The other important aspect of this work is the attention paid to the cultural and literary history of that time, which is already to be noted in the final chapter of Part 1, dedicated to the analysis of the shipwreck of the great galleon São João relating the ordeals and misadventures of Manuel de Sousa Sepúlveda and his wife. This is a narrative that became a paradigm of the genre and was published on numerous occasions before it finally appeared in the first volume of Brito’s edition. By comparing the different versions (including those in manuscript form), the author succeeds in identifying the way in which the text was successively manipulated in order to create a pathos aimed directly at the readers and transforming this episode into a topos that was a recurrent feature in literature and other arts up until the contemporary period.

Part 2 is marked by her analysis of the various psychological aspects associated with shipwrecks (the sea, fear, death). We are provided with a reconstruction of the conditions experienced by sailors during the sea voyages of that time (the route, the discomforts on board, victuals, clothing, periods when there was a lull in the wind, the shortage of water), with the author using the letters of the Jesuit priests as her main source of information. Life on board—which the author insisted on experiencing herself in order to be able to better understand the difficulties of navigation—configures the sea voyage as representing a space and time in which the various threats can be developed that, from the very outset, determine the psychological context in which seafarers are forced to live. Shipwrecks, the various causes of which are evoked through reference to earlier studies, are a permanent threat that generates fear and explains the religious tenor of these reports.

Having established this context, the author returns to the corpus of the shipwrecks and analyzes in detail the representation of fear, death and religiousness. It is not a question of reviving these psychological aspects but rather of interpreting the reports and surveying a series of themes and motifs that determine the literary quality of these texts. In this sense, the author draws closer to the works of Lanciani (1979, 1992, 1997) by suggesting a narrative model that moves seamlessly from the tragic history of the sea to the tragic history of the land. The arrangement of the sequences, from the moment of setting sail to the crossing of the ocean, exacerbates the inevitable onset of a catastrophe in which the shipwreck is merely the end of one cycle and the beginning of another, almost always bringing greater suffering and other dangers. The narrative is constructed in the form of a spiral of setbacks and improvements that reach their climax in the shipwreck, but it also passes through so many other stages of hope and distress, of which the report itself is, after all, the manifestation of the end of the tragedy. This whole atmosphere serves to represent the divine punishment that is brought to bear on the human sins, most notably envy, expressed in the constant references to the excessive cargo. The author mentions this dimension of religiousness, but the reports really need to be placed to some extent within the context of the spirit of the Counter Reformation, which was the setting in which they were written, just as an analysis also needs to be made of their 18th-century appropriation through a special fondness for tragedy, which was responsible for the configuration of the theme and motifs of the shipwreck in Portuguese culture.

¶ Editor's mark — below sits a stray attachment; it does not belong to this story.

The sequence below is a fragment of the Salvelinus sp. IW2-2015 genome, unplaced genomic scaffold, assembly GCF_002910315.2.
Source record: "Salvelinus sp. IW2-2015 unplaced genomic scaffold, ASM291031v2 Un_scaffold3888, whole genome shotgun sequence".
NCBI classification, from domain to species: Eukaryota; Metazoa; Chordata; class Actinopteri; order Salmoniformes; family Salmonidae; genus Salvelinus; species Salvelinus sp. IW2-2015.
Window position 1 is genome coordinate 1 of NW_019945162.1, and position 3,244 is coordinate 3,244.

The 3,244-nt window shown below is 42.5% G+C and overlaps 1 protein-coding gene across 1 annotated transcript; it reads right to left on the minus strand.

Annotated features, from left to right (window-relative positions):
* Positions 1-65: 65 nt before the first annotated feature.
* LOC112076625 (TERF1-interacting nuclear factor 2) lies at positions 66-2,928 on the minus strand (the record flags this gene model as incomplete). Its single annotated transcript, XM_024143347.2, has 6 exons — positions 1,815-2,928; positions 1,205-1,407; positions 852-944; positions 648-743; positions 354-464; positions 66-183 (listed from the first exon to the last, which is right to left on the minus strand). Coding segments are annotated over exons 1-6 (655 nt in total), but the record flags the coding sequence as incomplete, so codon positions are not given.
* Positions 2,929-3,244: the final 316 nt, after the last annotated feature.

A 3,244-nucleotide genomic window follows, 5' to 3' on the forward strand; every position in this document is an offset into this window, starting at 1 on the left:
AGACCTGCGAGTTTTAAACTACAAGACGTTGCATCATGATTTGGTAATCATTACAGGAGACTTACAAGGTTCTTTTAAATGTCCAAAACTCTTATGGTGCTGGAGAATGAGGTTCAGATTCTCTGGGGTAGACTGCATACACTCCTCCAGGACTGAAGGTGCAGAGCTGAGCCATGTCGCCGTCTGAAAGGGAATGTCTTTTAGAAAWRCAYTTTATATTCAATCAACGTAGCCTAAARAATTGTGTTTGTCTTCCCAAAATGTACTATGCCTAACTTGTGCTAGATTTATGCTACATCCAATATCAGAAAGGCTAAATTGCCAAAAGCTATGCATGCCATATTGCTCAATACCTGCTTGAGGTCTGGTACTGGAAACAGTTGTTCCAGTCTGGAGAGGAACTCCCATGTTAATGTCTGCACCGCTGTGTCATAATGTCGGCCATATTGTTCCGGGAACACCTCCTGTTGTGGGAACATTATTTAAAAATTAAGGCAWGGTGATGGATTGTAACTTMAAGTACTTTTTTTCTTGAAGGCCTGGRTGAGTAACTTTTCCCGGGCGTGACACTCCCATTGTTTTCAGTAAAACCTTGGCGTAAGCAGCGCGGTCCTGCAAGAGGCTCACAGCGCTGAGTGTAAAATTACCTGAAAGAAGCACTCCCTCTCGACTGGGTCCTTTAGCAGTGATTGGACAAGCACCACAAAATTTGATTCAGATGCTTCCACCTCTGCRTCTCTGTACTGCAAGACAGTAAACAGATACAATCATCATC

In the conclusions to her work, Koiso promises to continue her research into the variants of the reports of shipwrecks, and from the results that she presents us with here we have every reason to believe that these efforts may well shed light on a whole host of other black holes that still persist in the current state of research into this subject. It should, however, be stressed that the publication reviewed here provides us with immediate access to a corpus that has not previously been published, paving the way for the development of new and more complete studies about this rare textual heritage.

 

 


Copyright 2009, ISSN 1645-6432
e-JPH, Vol.7, number 2, Winter 2009

 

 

 

           
               
 
...... .......................................................................................................................................................................................................................................................................
COPYRIGHT@ 2008 E-JOURNAL OF PORTUGUESE HISTORY, ALL RIGHTS RESERVED webdesign TVM DESIGNERS